Kobe Bryant’s appearance in Shenzhen last weekend recalled Beatlemania as fanatics filled the streets of Luohu District, stretching the city’s security resources and climbing onto any object available to get a glimpse of their idol.
Watch this grown man cry as he describes the experience of seeing Kobe from a distance:
His words translate as: “After seeing Kobe I was overcome with excitement. I couldn’t stop crying. I kept crying.”
Below are some images from Sina Weibo of the chaos around the Nike store in Dongmen where Kobe appeared:
One fan managed to climb up a lamp post
Others thought this police car would be a better move
All but a few had to settle for seeing him on a big screen
It looks like two of basketball’s biggest stars are coming to the Pearl River Delta.
Lebron James is expected to be in Guangzhou on July 24 and 25, while Kobe Bryant is scheduled to be in Shenzhen on August 4, according to a media report. Still, Nike has not confirmed the appearances yet, so take this with a grain of salt.
The timetable, above, in Chinese, shows the schedule of basketballers who are in China for summer tours sponsored by Nike. They are to appear in Nike stores and plug new Nike products.
Kobe’s Shenzhen appearance is set for the Nike store in Shenzhen’s Dongmen area. It is located on the first floor of the Sunon Hotel (55 Jiefang Road, +86 755 8222 2986). The exact time and ticket details have yet to emerge.
We will also bring you the exact time and location of James’ Guangzhou appearance, scheduled for July 24 and 25 (next Wednesday and Thursday) as soon as Nike announces them.
As can be seen by the statue of Kobe Bryant that stands in Guangzhou, NBA stars are idolised throughout China. But Nike isn’t giving the Chinese public a glimpse of their heroes simply out of the goodness of their heart.
The company is highly dependent upon the China market. As Marketwatch puts it:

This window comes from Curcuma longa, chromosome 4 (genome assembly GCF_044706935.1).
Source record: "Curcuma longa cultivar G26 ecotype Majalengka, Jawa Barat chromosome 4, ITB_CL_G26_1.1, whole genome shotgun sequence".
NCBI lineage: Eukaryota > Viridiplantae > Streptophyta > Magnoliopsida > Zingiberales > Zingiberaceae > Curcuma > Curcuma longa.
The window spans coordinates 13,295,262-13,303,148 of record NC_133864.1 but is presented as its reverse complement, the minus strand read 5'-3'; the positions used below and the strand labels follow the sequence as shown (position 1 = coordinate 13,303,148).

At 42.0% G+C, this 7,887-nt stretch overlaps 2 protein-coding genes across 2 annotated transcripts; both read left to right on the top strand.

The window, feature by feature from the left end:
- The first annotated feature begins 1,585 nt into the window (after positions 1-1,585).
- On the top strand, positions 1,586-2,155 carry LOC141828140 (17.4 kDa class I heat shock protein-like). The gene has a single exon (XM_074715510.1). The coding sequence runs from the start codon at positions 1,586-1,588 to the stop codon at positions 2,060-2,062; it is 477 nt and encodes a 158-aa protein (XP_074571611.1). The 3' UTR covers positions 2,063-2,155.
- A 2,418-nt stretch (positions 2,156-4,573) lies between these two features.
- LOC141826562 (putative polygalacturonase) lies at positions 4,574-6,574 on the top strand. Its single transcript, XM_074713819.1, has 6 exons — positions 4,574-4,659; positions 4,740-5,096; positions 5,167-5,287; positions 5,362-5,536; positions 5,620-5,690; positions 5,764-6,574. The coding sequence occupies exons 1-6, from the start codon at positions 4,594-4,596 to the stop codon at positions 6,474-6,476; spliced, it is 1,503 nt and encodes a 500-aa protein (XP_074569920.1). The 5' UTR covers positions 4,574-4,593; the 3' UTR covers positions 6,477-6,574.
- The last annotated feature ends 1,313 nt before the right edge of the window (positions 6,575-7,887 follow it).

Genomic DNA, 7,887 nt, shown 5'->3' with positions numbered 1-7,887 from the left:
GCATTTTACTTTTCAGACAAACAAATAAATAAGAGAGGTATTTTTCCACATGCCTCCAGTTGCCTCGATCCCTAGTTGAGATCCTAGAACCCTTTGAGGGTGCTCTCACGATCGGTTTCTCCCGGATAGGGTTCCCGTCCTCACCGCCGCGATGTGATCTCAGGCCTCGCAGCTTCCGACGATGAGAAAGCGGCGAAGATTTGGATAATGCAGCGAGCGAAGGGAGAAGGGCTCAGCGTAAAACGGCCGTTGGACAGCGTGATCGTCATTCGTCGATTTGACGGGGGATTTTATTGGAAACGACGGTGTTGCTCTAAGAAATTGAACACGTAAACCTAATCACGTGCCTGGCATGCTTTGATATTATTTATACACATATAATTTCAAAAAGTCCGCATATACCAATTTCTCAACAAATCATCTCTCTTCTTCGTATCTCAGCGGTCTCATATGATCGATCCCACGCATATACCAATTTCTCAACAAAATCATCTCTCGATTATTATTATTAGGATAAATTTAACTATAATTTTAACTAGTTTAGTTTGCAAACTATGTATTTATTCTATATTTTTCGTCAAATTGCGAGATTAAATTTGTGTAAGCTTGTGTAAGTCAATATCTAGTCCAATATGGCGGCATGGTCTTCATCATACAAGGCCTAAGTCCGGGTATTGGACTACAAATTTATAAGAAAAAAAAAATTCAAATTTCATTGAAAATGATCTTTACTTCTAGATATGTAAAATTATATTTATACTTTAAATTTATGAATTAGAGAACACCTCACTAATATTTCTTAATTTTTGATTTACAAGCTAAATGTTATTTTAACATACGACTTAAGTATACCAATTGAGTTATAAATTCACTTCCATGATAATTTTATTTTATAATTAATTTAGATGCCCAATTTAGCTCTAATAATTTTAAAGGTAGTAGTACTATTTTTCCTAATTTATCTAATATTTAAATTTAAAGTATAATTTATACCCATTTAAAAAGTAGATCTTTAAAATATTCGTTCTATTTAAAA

China accounts for about $2.5 billion, or 10%, of Nike’s total sales. In comparison, its sales in North America topped $10 billion last year. However, Svezia estimated China represents a quarter of Nike’s earnings before interest and tax, making it a more profitable market than North America.
“China is extremely important for Nike,” he said. “It’s extremely profitable.”
To drum up demand, basketball stars Lebron James and Kevin Durant, both endorsed by Nike, will be touring China this summer.
Asian basketball heartthrob and Houston Rocket Jeremy Lin has returned to his motherland (kind of, as he’s originally from Taiwan) to teach basketball to Chinese youth. Lin is currently in Dongguan for a 4-day basketball camp, and he’s naturally been swarmed by reporters from the Mainland, Hong Kong, and Taiwan.
Lin played a few games for the Dongguan Leopards in the CBA last year, so he has a soft-spot for the city. His short stint in Dongguan resulted in him wanting to give back to the community by opening a basketball school.
Dongguan is actually the site of an official NBA training centre, and that’s where Lin is giving his 4-day course. He arrived on the weekend, and was greeted by throngs of fans at the airport asking him about everything from basketball to his love of Chinese food.